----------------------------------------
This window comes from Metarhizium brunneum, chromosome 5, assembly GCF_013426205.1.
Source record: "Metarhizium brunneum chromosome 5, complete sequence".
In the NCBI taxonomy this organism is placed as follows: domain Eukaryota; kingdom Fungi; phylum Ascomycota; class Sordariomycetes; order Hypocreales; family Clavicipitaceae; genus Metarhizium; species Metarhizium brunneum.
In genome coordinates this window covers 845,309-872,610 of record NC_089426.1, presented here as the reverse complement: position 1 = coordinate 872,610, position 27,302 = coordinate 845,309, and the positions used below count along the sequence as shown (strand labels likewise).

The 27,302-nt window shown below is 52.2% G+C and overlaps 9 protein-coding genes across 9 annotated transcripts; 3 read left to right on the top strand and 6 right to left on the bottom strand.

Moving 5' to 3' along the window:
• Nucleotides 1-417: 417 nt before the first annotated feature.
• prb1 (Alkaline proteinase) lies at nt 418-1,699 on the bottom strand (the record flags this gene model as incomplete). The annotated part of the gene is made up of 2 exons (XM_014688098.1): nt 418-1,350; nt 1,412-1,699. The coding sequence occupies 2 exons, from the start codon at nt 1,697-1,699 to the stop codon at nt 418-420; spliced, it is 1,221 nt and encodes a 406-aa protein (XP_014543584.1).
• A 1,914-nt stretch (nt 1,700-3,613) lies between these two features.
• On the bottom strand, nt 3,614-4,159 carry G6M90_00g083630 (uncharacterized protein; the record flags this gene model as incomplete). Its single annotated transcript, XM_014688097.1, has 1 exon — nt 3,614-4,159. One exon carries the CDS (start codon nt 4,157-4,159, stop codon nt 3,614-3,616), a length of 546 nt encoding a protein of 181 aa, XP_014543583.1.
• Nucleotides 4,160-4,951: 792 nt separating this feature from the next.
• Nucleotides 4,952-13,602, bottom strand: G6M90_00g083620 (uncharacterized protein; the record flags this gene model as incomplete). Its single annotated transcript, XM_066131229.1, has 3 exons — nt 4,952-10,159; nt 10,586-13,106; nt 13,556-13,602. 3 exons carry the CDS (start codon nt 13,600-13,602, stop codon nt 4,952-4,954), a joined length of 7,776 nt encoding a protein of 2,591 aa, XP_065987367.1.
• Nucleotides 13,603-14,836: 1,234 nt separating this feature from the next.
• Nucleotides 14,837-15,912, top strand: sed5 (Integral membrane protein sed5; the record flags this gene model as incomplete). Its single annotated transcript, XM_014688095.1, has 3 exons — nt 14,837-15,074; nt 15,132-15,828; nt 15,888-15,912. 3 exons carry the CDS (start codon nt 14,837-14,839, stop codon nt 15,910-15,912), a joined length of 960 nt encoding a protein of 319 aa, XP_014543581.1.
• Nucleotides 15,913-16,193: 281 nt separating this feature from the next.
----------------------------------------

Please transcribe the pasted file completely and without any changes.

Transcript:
This window comes from Metarhizium brunneum, chromosome 5, assembly GCF_013426205.1.
Source record: "Metarhizium brunneum chromosome 5, complete sequence".
In the NCBI taxonomy this organism is placed as follows: domain Eukaryota; kingdom Fungi; phylum Ascomycota; class Sordariomycetes; order Hypocreales; family Clavicipitaceae; genus Metarhizium; species Metarhizium brunneum.
In genome coordinates this window covers 845,309-872,610 of record NC_089426.1, presented here as the reverse complement: position 1 = coordinate 872,610, position 27,302 = coordinate 845,309, and the positions used below count along the sequence as shown (strand labels likewise).

The 27,302-nt window shown below is 52.2% G+C and overlaps 9 protein-coding genes across 9 annotated transcripts; 3 read left to right on the top strand and 6 right to left on the bottom strand.

Moving 5' to 3' along the window:
• Nucleotides 1-417: 417 nt before the first annotated feature.
• prb1 (Alkaline proteinase) lies at nt 418-1,699 on the bottom strand (the record flags this gene model as incomplete). The annotated part of the gene is made up of 2 exons (XM_014688098.1): nt 418-1,350; nt 1,412-1,699. The coding sequence occupies 2 exons, from the start codon at nt 1,697-1,699 to the stop codon at nt 418-420; spliced, it is 1,221 nt and encodes a 406-aa protein (XP_014543584.1).
• A 1,914-nt stretch (nt 1,700-3,613) lies between these two features.
• On the bottom strand, nt 3,614-4,159 carry G6M90_00g083630 (uncharacterized protein; the record flags this gene model as incomplete). Its single annotated transcript, XM_014688097.1, has 1 exon — nt 3,614-4,159. One exon carries the CDS (start codon nt 4,157-4,159, stop codon nt 3,614-3,616), a length of 546 nt encoding a protein of 181 aa, XP_014543583.1.
• Nucleotides 4,160-4,951: 792 nt separating this feature from the next.
• Nucleotides 4,952-13,602, bottom strand: G6M90_00g083620 (uncharacterized protein; the record flags this gene model as incomplete). Its single annotated transcript, XM_066131229.1, has 3 exons — nt 4,952-10,159; nt 10,586-13,106; nt 13,556-13,602. 3 exons carry the CDS (start codon nt 13,600-13,602, stop codon nt 4,952-4,954), a joined length of 7,776 nt encoding a protein of 2,591 aa, XP_065987367.1.
• Nucleotides 13,603-14,836: 1,234 nt separating this feature from the next.
• Nucleotides 14,837-15,912, top strand: sed5 (Integral membrane protein sed5; the record flags this gene model as incomplete). Its single annotated transcript, XM_014688095.1, has 3 exons — nt 14,837-15,074; nt 15,132-15,828; nt 15,888-15,912. 3 exons carry the CDS (start codon nt 14,837-14,839, stop codon nt 15,910-15,912), a joined length of 960 nt encoding a protein of 319 aa, XP_014543581.1.
• Nucleotides 15,913-16,193: 281 nt separating this feature from the next.